The U.S. Department of Transportation’s Pipeline and Hazardous Materials Safety Administration (PHMSA) announced June 16 that a new regulation to improve the management of pipeline control rooms will go into effect over a year earlier than originally planned.
The final rule will include procedures to improve training, mitigate fatigue, and clearly define roles and responsibilities for employees in control rooms for DOT-regulated pipelines.
“Safety is our top priority,” said U.S. Transportation Secretary Ray LaHood. “These new regulations will help pipeline operators make critical decisions that could stop a pipeline rupture or leak before it causes harm to people or the environment.”
Control room operators monitor hazardous liquid and natural gas pipelines through computer equipment that records and displays operational information about the pipeline system. Critical functions, such as pressure, flow rates, and valve positions, allow controllers to make informed decisions about what actions to take. These monitoring and control actions are vital to managing pipeline operations along hundreds, and frequently thousands of miles of pipeline.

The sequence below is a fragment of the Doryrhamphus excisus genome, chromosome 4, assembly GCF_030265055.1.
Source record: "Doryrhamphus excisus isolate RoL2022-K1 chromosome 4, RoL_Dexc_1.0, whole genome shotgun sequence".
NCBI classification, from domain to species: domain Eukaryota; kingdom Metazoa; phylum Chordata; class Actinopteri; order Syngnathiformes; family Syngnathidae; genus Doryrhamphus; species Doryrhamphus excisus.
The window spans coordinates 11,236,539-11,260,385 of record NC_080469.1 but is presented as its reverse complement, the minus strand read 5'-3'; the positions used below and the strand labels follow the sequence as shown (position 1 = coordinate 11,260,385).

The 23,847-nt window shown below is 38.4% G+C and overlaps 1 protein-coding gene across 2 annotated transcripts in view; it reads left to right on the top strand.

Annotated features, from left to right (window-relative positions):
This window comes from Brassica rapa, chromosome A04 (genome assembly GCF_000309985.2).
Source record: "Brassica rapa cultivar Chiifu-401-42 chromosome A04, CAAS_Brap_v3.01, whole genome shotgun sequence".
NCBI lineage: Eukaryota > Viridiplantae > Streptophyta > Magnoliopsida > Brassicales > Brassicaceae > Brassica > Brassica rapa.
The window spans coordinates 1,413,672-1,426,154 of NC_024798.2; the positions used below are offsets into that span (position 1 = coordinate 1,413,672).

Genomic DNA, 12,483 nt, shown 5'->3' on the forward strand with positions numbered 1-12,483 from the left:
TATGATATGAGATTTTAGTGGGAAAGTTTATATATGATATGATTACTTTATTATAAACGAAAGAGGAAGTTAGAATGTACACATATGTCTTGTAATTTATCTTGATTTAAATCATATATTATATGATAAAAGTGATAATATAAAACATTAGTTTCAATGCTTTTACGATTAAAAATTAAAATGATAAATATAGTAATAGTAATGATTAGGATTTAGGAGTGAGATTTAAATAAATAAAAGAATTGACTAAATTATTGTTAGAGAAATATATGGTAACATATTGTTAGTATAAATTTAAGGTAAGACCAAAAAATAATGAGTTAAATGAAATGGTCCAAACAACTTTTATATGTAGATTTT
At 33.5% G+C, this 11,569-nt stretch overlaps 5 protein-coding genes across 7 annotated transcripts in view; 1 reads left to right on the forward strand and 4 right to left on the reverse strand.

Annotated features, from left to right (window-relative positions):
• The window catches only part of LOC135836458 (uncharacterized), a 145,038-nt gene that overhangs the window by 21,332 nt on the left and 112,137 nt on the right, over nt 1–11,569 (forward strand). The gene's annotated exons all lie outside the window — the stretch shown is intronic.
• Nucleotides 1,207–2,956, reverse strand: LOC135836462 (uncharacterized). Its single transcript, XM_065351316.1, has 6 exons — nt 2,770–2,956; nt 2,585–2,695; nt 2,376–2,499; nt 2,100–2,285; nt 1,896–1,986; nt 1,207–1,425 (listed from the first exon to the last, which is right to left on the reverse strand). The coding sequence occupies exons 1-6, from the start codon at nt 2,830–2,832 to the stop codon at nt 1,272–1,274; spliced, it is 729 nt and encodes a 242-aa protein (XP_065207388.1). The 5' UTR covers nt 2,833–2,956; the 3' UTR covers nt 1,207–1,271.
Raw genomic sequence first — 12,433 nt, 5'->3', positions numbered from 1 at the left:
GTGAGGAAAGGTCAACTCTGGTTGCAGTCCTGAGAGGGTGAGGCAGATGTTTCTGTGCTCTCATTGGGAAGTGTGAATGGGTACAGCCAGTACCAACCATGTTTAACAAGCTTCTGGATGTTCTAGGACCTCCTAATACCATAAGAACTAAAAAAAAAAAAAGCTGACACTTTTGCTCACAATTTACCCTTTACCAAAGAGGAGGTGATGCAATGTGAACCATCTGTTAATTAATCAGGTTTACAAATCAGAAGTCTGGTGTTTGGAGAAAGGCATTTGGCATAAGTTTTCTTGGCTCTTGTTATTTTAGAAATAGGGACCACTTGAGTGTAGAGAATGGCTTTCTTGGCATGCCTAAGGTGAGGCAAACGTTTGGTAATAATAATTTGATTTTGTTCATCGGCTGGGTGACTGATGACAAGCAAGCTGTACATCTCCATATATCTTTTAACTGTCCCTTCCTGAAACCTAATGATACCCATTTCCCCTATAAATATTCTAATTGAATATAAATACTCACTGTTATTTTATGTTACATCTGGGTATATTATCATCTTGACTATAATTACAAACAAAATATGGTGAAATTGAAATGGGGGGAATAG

This rule will accelerate pipeline operator requirements by as many as 16 months. These requirements will establish shift lengths and maximum hours-of-service and develop training programs for control room operators.
“We pushed to accelerate these improvements because control rooms have an impact on how well and how quickly an operator responds to leaks or other problems,” said PHMSA Administrator Cynthia Quarterman. “This rule will increase the safety of pipeline operators’ control rooms and help ensure employees have the training they need.”